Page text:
Young and Hungry

Market Research: Garlic Scapes

Garlic Scapes

Ingredient: Garlic Scapes

What: Naming this vegetable appears to be done on a farm-by-farm basis; I found the first harvest of the garlic plant sold as “scapes,” “pigtails,” and “curls” at the Takoma Park farmers market alone. The green buds are the plant’s first attempt to propagate: “It’s when garlic gets serious about reproducing,” says Shawna DeWitt of Mountain View Farms. Scapes are cut off to force the plant to put its energy into developing the more familiar garlic bulb.

How to buy: If you’re garlic-shy, ask for elephant garlic scapes—they have a larger bud and a milder flavor. A bunch goes for $2–3; you’ll find them at markets for the next month.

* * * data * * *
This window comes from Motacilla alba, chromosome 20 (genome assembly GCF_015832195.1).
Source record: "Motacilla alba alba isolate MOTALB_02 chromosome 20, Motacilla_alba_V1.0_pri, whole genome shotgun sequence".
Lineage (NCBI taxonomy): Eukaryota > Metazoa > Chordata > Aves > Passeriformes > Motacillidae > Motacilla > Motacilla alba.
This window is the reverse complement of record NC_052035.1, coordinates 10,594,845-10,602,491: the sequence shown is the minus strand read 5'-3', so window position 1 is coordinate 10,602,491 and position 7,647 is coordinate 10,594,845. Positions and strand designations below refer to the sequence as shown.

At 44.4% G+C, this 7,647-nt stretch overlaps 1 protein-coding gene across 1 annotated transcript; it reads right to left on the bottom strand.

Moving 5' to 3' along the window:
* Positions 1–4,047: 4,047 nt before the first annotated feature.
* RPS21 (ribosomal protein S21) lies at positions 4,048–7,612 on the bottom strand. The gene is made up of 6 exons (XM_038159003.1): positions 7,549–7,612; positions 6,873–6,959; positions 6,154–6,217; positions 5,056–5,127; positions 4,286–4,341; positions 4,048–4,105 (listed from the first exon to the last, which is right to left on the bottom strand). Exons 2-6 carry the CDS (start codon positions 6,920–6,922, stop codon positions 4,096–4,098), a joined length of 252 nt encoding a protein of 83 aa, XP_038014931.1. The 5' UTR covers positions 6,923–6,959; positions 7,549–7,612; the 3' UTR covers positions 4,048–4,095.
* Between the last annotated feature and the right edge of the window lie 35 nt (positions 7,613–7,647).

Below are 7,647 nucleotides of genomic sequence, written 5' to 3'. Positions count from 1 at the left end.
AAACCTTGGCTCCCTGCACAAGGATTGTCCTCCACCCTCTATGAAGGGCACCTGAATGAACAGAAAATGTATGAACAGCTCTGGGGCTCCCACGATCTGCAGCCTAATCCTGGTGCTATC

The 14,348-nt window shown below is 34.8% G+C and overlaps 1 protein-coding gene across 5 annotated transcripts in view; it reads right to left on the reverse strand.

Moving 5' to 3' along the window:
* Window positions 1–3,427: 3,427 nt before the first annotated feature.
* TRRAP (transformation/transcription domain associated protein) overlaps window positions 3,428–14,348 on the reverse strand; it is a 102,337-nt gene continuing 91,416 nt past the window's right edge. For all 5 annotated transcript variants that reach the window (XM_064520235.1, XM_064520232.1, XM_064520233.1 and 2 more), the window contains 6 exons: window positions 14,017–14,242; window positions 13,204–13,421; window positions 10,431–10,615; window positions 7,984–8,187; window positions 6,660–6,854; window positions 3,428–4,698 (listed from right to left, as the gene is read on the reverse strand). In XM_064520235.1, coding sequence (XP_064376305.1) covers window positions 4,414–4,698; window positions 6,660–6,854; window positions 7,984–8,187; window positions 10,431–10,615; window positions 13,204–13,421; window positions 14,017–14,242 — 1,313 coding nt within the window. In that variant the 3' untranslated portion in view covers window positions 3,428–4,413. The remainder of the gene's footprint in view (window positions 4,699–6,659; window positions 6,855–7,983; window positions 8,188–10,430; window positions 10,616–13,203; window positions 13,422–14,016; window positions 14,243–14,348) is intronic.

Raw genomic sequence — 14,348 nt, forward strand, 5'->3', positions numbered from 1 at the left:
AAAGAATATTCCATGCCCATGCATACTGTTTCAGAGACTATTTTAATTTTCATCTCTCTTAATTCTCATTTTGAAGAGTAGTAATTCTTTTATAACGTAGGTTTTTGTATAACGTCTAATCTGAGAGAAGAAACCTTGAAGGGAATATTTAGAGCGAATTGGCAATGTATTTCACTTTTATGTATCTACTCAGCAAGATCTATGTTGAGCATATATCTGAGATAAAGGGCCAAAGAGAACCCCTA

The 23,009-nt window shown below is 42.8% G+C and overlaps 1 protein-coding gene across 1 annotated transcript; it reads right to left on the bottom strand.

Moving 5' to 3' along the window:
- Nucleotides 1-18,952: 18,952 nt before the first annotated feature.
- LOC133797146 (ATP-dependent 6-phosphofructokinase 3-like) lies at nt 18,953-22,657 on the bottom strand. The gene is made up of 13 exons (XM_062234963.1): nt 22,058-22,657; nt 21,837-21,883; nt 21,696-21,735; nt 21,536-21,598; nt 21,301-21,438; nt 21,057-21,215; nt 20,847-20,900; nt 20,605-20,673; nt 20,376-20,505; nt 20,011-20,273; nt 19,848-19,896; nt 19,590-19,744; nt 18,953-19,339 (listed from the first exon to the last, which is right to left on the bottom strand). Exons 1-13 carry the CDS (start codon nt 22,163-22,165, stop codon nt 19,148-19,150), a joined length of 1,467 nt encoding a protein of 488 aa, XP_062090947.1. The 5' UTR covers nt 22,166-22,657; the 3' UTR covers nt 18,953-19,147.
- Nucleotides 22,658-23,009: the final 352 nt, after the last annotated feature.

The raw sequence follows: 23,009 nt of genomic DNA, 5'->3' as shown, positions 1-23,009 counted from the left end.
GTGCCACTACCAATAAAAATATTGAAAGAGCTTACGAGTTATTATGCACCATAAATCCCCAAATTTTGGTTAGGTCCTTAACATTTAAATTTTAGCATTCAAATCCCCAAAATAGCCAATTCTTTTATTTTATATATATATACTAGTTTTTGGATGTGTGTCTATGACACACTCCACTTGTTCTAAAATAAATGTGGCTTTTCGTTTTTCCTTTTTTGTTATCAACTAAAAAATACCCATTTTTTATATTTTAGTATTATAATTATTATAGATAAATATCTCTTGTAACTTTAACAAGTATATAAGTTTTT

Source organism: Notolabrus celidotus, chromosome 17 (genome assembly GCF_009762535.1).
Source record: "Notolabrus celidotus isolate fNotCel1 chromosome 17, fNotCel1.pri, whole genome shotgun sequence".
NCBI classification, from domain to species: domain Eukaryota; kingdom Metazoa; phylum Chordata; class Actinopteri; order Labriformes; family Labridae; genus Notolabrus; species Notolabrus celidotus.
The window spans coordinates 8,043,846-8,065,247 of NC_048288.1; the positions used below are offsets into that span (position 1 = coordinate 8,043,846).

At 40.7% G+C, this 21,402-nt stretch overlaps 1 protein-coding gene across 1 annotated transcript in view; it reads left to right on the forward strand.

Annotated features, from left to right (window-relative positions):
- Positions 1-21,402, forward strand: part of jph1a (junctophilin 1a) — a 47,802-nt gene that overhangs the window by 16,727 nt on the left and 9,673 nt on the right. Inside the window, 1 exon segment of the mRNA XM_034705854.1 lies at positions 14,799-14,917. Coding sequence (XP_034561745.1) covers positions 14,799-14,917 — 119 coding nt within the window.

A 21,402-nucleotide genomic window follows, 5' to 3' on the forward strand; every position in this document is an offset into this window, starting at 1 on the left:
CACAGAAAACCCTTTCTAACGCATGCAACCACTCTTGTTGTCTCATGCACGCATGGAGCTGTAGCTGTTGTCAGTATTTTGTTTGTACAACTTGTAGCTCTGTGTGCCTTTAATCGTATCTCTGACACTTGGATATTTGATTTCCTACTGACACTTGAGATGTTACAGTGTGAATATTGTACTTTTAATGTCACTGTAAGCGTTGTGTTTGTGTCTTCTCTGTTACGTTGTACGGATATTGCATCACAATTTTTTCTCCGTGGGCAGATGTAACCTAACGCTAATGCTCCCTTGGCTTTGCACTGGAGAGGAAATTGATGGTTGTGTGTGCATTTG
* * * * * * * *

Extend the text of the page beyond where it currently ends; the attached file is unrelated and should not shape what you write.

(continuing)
How to store: Scapes will last in the refrigerator for several weeks. Keep them in a Ziplock bag to prevent them from seasoning everything else.

How to cook: Over Memorial Day, I found myself hosting a party with potato chips, but no dip. After mixing one container of sour cream, three finely minced scapes, and a healthy dash of salt-alternative seasoning (I went with Spike), and we were in business. Once on the table, it was gone in 10 minutes.

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Photo by Phoebe Connelly

  • Mario

    BS, there's also a reason they cut them off: because they suck! Any self-respecting garlic lover would never eat the scape when the real things is much cheaper and more satisfying. Just an excuse for farmers to sell leftovers trimmings to idiots. But I love framers, so keep buying them suckers!

  • Greg McE

    I've found they're an excellent addition to homemade pesto, or chopped up and sprinkled into eggs. Delicious.

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